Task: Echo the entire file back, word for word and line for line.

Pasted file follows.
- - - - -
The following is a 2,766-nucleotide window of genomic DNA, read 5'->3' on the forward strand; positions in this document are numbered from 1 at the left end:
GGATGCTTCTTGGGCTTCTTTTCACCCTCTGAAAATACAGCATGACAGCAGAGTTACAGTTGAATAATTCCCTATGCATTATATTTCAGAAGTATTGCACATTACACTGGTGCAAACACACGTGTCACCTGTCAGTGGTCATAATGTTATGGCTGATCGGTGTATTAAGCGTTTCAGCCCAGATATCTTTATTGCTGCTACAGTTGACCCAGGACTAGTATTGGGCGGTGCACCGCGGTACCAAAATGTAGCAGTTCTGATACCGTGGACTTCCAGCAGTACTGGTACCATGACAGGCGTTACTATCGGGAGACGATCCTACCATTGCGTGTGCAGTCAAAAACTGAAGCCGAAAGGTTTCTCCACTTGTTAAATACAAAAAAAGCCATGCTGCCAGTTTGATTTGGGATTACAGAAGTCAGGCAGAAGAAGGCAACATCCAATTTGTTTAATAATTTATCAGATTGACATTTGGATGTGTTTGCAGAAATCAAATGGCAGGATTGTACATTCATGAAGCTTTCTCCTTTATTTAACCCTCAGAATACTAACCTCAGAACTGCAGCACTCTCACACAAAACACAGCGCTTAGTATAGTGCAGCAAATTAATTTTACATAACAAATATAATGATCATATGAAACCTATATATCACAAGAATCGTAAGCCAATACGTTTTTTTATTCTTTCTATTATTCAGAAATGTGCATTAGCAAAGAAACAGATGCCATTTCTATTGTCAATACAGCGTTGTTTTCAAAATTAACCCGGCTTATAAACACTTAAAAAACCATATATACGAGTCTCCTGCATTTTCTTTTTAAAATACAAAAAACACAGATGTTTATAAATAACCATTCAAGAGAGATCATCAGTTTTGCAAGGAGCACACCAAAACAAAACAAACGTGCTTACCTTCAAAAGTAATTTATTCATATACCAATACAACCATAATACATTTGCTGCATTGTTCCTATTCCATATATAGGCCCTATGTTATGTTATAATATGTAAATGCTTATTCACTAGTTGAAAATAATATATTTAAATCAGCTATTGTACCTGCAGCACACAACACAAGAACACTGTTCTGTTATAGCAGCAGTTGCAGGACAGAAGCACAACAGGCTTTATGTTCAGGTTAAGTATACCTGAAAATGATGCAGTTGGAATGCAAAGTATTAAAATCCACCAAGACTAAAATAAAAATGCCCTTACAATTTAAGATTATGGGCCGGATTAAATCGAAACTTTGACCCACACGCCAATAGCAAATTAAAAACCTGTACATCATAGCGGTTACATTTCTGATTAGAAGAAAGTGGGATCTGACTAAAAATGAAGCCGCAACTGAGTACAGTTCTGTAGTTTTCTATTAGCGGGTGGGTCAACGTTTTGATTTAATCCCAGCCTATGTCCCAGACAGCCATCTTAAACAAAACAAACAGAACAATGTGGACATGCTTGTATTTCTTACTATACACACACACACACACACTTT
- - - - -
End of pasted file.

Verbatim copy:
The following is a 2,766-nucleotide window of genomic DNA, read 5'->3' on the forward strand; positions in this document are numbered from 1 at the left end:
GGATGCTTCTTGGGCTTCTTTTCACCCTCTGAAAATACAGCATGACAGCAGAGTTACAGTTGAATAATTCCCTATGCATTATATTTCAGAAGTATTGCACATTACACTGGTGCAAACACACGTGTCACCTGTCAGTGGTCATAATGTTATGGCTGATCGGTGTATTAAGCGTTTCAGCCCAGATATCTTTATTGCTGCTACAGTTGACCCAGGACTAGTATTGGGCGGTGCACCGCGGTACCAAAATGTAGCAGTTCTGATACCGTGGACTTCCAGCAGTACTGGTACCATGACAGGCGTTACTATCGGGAGACGATCCTACCATTGCGTGTGCAGTCAAAAACTGAAGCCGAAAGGTTTCTCCACTTGTTAAATACAAAAAAAGCCATGCTGCCAGTTTGATTTGGGATTACAGAAGTCAGGCAGAAGAAGGCAACATCCAATTTGTTTAATAATTTATCAGATTGACATTTGGATGTGTTTGCAGAAATCAAATGGCAGGATTGTACATTCATGAAGCTTTCTCCTTTATTTAACCCTCAGAATACTAACCTCAGAACTGCAGCACTCTCACACAAAACACAGCGCTTAGTATAGTGCAGCAAATTAATTTTACATAACAAATATAATGATCATATGAAACCTATATATCACAAGAATCGTAAGCCAATACGTTTTTTTATTCTTTCTATTATTCAGAAATGTGCATTAGCAAAGAAACAGATGCCATTTCTATTGTCAATACAGCGTTGTTTTCAAAATTAACCCGGCTTATAAACACTTAAAAAACCATATATACGAGTCTCCTGCATTTTCTTTTTAAAATACAAAAAACACAGATGTTTATAAATAACCATTCAAGAGAGATCATCAGTTTTGCAAGGAGCACACCAAAACAAAACAAACGTGCTTACCTTCAAAAGTAATTTATTCATATACCAATACAACCATAATACATTTGCTGCATTGTTCCTATTCCATATATAGGCCCTATGTTATGTTATAATATGTAAATGCTTATTCACTAGTTGAAAATAATATATTTAAATCAGCTATTGTACCTGCAGCACACAACACAAGAACACTGTTCTGTTATAGCAGCAGTTGCAGGACAGAAGCACAACAGGCTTTATGTTCAGGTTAAGTATACCTGAAAATGATGCAGTTGGAATGCAAAGTATTAAAATCCACCAAGACTAAAATAAAAATGCCCTTACAATTTAAGATTATGGGCCGGATTAAATCGAAACTTTGACCCACACGCCAATAGCAAATTAAAAACCTGTACATCATAGCGGTTACATTTCTGATTAGAAGAAAGTGGGATCTGACTAAAAATGAAGCCGCAACTGAGTACAGTTCTGTAGTTTTCTATTAGCGGGTGGGTCAACGTTTTGATTTAATCCCAGCCTATGTCCCAGACAGCCATCTTAAACAAAACAAACAGAACAATGTGGACATGCTTGTATTTCTTACTATACACACACACACACACACTTT